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'Brain Viagra' Could Soon Help Older Males in Regaining Their Sex Drives

Jan 25, 2017 11:38 AM EST
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A new study From Imperial College London revealed that the a dose of the hormone kisspeptin could help men struggling with the sex lives by bringing back their lost sexual urges.

The study, published in the Journal of Clinical Investigation, showed that kisspeptin, or also known as the "brain Viagra" could enhance the activity in the region of the brain associated with romantic love and sexual arousal.

"Our initial findings are novel and exciting as they indicate that kisspeptin plays a role in stimulating some of the emotions and responses that lead to sex and reproduction," said lead author Professor Waljit Dhillo, of the Imperial College London's Department of Medicine, in a press release. "Ultimately, we are keen to look into whether kisspeptin could be an effective treatment for psychosexual disorders, and potentially help countless couples who struggle to conceive."

For the study, the researchers conducted a double-blind, placebo-controlled trial involving 29 healthy heterosexual young men. Each participant was given either an injection of kisspeptin or placebo. The participants then underwent MRI scans while being shown a variety of images, including sexual and non-sexual romantic pictures, negative and neutral-themed images and images of happy, fearful and neutral emotional faces.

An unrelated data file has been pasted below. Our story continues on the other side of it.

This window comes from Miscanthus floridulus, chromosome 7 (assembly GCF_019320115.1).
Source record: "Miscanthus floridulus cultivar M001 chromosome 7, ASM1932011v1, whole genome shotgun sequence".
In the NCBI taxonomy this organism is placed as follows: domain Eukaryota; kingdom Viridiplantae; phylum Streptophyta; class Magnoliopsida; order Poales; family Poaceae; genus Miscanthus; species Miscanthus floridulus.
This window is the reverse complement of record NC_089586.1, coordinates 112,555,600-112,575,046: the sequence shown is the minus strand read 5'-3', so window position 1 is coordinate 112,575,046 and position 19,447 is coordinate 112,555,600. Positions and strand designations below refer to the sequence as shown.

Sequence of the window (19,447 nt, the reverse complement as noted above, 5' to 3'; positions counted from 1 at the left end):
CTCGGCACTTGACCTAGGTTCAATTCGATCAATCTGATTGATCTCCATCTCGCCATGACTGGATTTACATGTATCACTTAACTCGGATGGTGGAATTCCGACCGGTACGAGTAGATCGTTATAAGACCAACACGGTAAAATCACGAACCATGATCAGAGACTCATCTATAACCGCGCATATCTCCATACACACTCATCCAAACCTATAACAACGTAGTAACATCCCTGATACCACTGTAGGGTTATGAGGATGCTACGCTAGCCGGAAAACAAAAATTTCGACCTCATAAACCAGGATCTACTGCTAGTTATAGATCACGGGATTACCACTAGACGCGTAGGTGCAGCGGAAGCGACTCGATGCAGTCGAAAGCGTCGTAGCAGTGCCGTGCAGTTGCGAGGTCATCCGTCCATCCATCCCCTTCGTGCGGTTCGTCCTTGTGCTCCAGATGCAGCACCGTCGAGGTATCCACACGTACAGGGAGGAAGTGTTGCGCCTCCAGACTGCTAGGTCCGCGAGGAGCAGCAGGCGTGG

The researchers found that the participants injected with the kisspeptin have enhanced activity in the region of the brain that is typically activated by romance or sexual arousal when they were shown sexual romantic images of couples. This suggests that kisspeptin could boost the behavioral circuits associated with sex and love.

Additionally, the researchers discovered that volunteers given with kisspeptin have enhance activity in the region of the brain important in regulating negative moods when they were shown negative images. Aside from the increased activity in the brain, the participants also reported a reduction in negative mood in a post-scan questionnaire. Due to this, the researchers are also looking at the potential of kisspeptin as treatment to depression.

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